This metallic, coppery odor is usually associated with your period. Blood contains iron, which explains the smell.
Blood and tissue are shed from your uterine lining during menstruation and are secreted through the vaginal canal.
Bleeding can also occur after sexual intercourse. This is due to possible tears and scrapes around the cervix.
The vagina is home to millions of bacteria. Sometimes, an overgrowth of yeast can produce a sweetish tinge similar to that of cookies and honey.
The smell is reminiscent of bleach or ammonia. A buildup of urine around your vulva can emit a chemical scent. This is because urine contains urea, a byproduct of ammonia.
When a vagina smells like chemicals, it could also be a sign of dehydration.
A chemical-like smell is also an indicator of bacterial vaginosis, a common infection among women. Its symptoms include irritation, pain and discomfort, and abnormal vaginal discharge.
Body odor like aroma
Like any part of the body, the vagina also has sweat glands. We normally have two types: the eccrine and apocrine glands.
Eccrine glands are responsible for producing sweat to cool down the body.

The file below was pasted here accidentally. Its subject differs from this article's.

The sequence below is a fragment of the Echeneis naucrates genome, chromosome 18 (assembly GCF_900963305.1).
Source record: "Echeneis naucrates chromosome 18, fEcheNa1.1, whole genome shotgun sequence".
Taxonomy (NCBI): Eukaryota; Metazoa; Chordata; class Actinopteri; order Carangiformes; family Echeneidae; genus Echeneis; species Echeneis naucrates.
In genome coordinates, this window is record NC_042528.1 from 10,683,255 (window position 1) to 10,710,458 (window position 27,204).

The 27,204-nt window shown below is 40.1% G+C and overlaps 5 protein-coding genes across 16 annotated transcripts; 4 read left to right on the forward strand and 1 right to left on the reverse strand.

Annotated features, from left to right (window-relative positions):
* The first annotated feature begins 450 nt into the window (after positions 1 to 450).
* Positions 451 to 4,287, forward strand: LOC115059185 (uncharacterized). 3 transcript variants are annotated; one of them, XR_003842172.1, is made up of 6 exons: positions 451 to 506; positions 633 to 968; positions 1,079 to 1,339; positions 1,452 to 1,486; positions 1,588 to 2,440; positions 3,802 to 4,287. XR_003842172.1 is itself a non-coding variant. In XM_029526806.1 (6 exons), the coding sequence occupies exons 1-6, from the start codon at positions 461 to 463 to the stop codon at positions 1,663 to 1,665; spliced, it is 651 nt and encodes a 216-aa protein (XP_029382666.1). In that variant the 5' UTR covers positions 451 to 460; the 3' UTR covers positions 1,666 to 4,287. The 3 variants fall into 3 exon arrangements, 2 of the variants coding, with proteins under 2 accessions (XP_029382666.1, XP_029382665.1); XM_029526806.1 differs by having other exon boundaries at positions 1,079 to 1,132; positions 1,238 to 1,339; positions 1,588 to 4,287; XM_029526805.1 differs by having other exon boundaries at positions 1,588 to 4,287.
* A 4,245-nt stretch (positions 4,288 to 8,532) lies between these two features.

Apocrine glands, on the other hand, responds to emotional stimuli.
When stressed, apocrine glands produce a milky fluid which is usually odorless. When this is mixed with the bacteria around the vulva, it produces a pungent smell.
Some women complain about a strong, fishy vaginal odor. There are two possible reasons for this odor:
- Bacterial vaginosis: An overgrowth of anaerobic bacteria is the primary cause of this infection.
- Trichomoniasis: This is a common sexually transmitted infection easily treated with antibiotics. It gives off a pungent fishy smell.
When should I see a doctor?
What is the normal smell of a vagina? Though it may differ from fleshy to musk for each woman, the main thing is that it should be slight and subtle.